The Battery Street Tunnel Project
Throughout Seattle’s history, the land around the Battery Street Tunnel has been dramatically engineered and sculpted to reflect the desires and dreams of the western city. With Seattle and the Washington State Department of Transportation planning an alternative to the aging Alaskan Way Viaduct, the Battery Street Tunnel will likely be decommissioned, filled and sealed off. This project explores a different fate for the Tunnel, and broadly suggests that infrastructure can be appropriated to embody a different set of values than the ones that motivated its construction. Specifically, rather than being permanently sealed, the Tunnel could be re-appropriated as a public space. Through selective disassembly and excavation, it could be transformed into a series of connected stages that engage the public’s collective imagination and allow Seattle to meet its mythic past.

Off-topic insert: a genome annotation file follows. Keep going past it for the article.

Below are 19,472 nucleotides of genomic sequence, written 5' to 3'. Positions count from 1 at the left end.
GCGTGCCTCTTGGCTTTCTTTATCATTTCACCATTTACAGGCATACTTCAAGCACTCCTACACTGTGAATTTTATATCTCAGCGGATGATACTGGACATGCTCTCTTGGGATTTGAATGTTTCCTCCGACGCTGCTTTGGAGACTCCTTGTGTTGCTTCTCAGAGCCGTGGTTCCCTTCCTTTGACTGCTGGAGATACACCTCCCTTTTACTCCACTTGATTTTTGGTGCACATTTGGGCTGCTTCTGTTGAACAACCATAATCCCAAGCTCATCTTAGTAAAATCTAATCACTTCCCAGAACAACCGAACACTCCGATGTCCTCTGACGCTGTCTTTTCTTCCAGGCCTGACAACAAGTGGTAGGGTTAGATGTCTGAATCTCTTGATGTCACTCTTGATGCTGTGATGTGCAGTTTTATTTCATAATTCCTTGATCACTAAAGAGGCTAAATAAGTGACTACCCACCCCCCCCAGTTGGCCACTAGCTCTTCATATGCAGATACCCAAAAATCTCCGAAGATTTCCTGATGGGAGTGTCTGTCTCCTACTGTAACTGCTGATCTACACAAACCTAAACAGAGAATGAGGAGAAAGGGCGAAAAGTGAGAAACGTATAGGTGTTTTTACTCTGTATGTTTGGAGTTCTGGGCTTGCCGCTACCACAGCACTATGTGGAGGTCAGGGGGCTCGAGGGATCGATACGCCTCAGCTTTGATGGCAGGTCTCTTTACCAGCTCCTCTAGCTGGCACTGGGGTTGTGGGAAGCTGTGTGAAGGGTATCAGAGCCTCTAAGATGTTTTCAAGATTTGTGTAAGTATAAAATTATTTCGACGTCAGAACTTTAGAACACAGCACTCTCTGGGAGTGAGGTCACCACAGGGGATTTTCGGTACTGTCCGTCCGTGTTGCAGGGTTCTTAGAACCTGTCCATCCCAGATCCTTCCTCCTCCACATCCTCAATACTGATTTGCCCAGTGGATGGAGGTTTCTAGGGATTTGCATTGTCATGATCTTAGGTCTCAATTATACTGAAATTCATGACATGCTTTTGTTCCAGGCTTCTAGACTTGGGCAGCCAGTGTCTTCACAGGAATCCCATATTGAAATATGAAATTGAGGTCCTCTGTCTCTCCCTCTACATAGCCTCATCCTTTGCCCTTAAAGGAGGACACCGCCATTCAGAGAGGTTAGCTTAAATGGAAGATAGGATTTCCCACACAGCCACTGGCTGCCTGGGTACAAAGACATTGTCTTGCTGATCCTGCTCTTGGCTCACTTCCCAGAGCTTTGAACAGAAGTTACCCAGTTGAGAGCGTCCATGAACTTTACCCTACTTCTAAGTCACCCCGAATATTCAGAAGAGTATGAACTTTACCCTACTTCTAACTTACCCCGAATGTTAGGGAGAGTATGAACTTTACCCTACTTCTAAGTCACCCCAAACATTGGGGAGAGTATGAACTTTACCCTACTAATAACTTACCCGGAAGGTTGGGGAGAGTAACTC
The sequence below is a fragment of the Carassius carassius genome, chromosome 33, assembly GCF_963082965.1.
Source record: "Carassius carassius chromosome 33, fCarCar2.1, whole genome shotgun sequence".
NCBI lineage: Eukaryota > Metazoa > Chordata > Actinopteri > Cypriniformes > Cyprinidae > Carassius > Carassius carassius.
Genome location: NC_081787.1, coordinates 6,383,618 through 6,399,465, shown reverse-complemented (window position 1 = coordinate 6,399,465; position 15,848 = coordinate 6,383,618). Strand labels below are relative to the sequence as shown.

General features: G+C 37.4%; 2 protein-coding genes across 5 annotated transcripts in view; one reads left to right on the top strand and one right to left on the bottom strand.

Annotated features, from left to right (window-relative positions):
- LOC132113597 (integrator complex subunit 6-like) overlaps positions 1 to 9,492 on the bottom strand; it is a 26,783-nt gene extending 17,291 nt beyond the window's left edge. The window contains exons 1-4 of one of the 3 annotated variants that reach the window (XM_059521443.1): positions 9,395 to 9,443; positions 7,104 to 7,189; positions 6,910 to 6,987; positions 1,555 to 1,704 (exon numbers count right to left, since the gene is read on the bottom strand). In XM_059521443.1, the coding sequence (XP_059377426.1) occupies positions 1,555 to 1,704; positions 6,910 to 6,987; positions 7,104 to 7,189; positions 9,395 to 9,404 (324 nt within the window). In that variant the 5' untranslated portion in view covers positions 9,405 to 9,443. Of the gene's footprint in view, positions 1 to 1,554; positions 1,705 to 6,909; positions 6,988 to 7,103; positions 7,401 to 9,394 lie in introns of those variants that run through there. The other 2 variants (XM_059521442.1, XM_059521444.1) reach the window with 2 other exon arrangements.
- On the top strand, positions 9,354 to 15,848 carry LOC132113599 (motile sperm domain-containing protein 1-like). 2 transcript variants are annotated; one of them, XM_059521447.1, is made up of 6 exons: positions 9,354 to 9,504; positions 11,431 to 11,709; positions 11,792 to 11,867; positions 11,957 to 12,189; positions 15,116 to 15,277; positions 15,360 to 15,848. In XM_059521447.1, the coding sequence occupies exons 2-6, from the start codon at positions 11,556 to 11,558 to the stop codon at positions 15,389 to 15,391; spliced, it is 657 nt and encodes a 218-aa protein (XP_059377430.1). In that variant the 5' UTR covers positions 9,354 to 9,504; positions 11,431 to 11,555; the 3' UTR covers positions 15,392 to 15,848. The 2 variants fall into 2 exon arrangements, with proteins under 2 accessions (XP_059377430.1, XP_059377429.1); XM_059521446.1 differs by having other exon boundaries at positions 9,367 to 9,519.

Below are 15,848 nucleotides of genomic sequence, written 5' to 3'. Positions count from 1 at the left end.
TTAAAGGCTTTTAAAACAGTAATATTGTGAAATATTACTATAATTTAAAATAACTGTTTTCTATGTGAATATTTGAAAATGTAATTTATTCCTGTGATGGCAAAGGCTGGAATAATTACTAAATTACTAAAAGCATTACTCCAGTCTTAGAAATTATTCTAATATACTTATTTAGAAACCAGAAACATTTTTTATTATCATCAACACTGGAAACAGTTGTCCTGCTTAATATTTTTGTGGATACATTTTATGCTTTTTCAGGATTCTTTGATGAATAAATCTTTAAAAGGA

The scope of the design project can be understood in three phases. The first phase involves partial disassembly of the tunnel. The second phase involves excavation and mounding of land around the tunnel. And the third phase involves the insertion of new programs and paths for bikes, people, and water. Empty parking lots around Battery Street, combined with landmarks, framed views, parks and transportation routes, inform the specific placement and nature of 5 “meanders” or new public spaces along the tunnel route. These spaces are named the Labyrinth, the Amphitheater, the Quarry, the Forum and the Threshold. The Battery Street Tunnel Project explores the potential of these interventions to re-define Seattle’s relationship to time, place and infrastructure.